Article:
But even though it is the main one, it is a population with a very low density. They also do not reach quite large sizes if you compare them with the African populations, in Ceuta, Melilla and the Chafarinas Islands, which are the three enclaves where important populations remain. The LIFE project consists of transferring specimens from a population of Melilla, which acts as a source population, to the bay of Algeciras. Successive waves of transfer have been planned until a fairly dense population in the bay has been configured. It is a program to reinforce this population, to avoid its extinction in the short or medium term. Q. In the project do you use 3D printing? For what purpose? A. What has been done is to digitize the microtopography of the area where limpets live in Melilla. Thus, it s and microtopography replicated experimental plates using 3D printing technology.

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With this, we want to facilitate that the Vanuatu Email List larvae attach to these structures, metamorphose and become small juvenile recruits that will be transferred together with the entire plate. Thus we avoid detaching them from the substrate since that causes greater stress to the animals. Other types of structures have been used for the plates, but it has been observed that the heterogeneity of the substrate at the microtopography level is important. Roughness, the presence of small indentations or cracks make the recruitment much higher, compared to a more or less smooth plate. With 3D printing, we want to replicate the microtopography that appears naturally in the places where limpets live , and thus maximize recruitment on these plates. Q. Where is LIFE REMoPaF at? A. During the first year, what we did above all was to develop the plates, in collaboration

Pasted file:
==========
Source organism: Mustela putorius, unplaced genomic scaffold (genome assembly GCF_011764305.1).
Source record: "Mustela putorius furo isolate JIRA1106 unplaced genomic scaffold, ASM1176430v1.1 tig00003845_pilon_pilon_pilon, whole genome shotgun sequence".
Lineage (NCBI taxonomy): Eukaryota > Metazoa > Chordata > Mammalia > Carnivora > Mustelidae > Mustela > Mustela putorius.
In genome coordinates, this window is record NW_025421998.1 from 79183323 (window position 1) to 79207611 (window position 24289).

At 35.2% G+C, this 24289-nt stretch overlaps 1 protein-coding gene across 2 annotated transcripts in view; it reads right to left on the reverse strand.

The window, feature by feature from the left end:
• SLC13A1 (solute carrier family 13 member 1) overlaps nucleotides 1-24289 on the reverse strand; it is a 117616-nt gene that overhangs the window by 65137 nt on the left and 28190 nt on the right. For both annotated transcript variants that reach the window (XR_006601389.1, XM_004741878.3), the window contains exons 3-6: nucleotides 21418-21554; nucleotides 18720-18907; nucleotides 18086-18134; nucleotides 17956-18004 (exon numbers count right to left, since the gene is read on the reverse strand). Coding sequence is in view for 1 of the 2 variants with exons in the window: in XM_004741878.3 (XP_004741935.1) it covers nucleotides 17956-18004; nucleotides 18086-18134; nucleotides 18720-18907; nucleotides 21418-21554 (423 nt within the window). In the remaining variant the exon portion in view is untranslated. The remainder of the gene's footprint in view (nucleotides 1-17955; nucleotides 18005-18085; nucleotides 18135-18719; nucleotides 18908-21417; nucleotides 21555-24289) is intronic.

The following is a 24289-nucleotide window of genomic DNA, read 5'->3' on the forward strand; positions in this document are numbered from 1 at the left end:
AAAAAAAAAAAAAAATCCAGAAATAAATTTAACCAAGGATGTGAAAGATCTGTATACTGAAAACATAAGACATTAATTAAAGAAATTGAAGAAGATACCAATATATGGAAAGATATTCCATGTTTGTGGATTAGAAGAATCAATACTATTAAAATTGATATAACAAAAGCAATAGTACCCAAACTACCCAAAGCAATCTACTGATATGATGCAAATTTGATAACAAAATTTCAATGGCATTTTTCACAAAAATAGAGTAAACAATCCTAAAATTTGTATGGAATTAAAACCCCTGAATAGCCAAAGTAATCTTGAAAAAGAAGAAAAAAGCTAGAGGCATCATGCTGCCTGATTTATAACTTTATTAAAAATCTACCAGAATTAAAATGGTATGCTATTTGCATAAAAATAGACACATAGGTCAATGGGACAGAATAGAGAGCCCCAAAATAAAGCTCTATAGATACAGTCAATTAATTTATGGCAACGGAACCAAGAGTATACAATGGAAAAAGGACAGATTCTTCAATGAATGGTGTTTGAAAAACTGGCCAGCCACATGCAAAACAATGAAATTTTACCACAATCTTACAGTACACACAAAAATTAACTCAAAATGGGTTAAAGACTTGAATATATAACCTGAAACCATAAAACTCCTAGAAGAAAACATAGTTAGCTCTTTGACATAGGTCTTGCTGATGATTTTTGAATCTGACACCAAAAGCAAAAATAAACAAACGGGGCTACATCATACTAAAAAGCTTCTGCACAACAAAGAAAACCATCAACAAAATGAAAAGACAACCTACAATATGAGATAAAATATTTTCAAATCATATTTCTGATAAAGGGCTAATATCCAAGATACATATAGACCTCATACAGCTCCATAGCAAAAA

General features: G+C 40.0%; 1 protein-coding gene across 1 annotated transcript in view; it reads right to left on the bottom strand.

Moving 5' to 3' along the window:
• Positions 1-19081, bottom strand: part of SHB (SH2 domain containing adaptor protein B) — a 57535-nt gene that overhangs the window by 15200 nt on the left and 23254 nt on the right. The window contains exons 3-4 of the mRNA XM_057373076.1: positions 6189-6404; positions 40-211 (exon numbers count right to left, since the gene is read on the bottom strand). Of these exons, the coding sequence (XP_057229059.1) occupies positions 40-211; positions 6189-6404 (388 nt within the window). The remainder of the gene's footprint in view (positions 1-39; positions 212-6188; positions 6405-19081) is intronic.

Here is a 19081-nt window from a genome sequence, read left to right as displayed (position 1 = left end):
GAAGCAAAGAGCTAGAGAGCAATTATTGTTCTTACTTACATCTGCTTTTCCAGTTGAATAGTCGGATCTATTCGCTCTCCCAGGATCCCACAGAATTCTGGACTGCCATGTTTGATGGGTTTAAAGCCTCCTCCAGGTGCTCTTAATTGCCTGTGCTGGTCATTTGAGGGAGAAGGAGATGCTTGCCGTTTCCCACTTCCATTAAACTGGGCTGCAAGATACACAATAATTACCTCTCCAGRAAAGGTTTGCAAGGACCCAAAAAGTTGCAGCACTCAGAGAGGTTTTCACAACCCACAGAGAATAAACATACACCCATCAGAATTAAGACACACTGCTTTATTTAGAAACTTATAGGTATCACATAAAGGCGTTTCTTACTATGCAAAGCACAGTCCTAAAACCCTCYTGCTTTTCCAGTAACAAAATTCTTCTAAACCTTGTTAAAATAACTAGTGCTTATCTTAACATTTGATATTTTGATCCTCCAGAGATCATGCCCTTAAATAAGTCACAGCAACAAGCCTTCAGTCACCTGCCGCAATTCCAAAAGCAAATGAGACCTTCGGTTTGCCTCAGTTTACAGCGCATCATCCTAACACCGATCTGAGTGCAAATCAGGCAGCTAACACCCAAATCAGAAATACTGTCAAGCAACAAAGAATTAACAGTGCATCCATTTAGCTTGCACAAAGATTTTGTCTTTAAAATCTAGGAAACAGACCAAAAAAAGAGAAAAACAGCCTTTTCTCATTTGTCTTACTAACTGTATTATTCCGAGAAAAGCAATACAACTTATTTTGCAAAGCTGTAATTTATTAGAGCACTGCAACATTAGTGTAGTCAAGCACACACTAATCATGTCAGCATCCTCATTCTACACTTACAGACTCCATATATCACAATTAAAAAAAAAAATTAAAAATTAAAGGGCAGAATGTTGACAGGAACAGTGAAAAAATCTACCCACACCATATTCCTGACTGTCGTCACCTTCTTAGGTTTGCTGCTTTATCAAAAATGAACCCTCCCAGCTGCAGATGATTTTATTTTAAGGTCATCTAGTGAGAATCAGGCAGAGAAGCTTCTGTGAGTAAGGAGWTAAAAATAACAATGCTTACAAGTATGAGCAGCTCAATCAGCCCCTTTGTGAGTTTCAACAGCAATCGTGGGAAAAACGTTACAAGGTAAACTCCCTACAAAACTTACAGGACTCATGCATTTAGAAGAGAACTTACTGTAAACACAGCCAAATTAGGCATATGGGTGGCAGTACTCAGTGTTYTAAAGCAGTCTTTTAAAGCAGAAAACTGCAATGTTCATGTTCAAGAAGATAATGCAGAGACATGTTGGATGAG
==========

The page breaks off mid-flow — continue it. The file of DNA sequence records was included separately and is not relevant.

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with Acciona Ingeniería. Anchoring tests were carried out, because they have to withstand 25 years. When we came up with the most optimal design, it was tested on-site to see if it would hold up. Last year the first batch of about 150 experimental plates were placed. This year we have already achieved initial recruitment and we have proceeded to the first transfer that we just completed recently. In October, the first experimental plates with Patella ferruginea specimens from the population of Melilla were placed in La Línea, which is the receiving site. Survival in transfer was 100%. The question now is to see how they will adapt to the new habitat and if mortality is not triggered in the medium term. If all goes well, next year we will carry out the transfer of another 500 plates that have already been placed in Melilla. Q.

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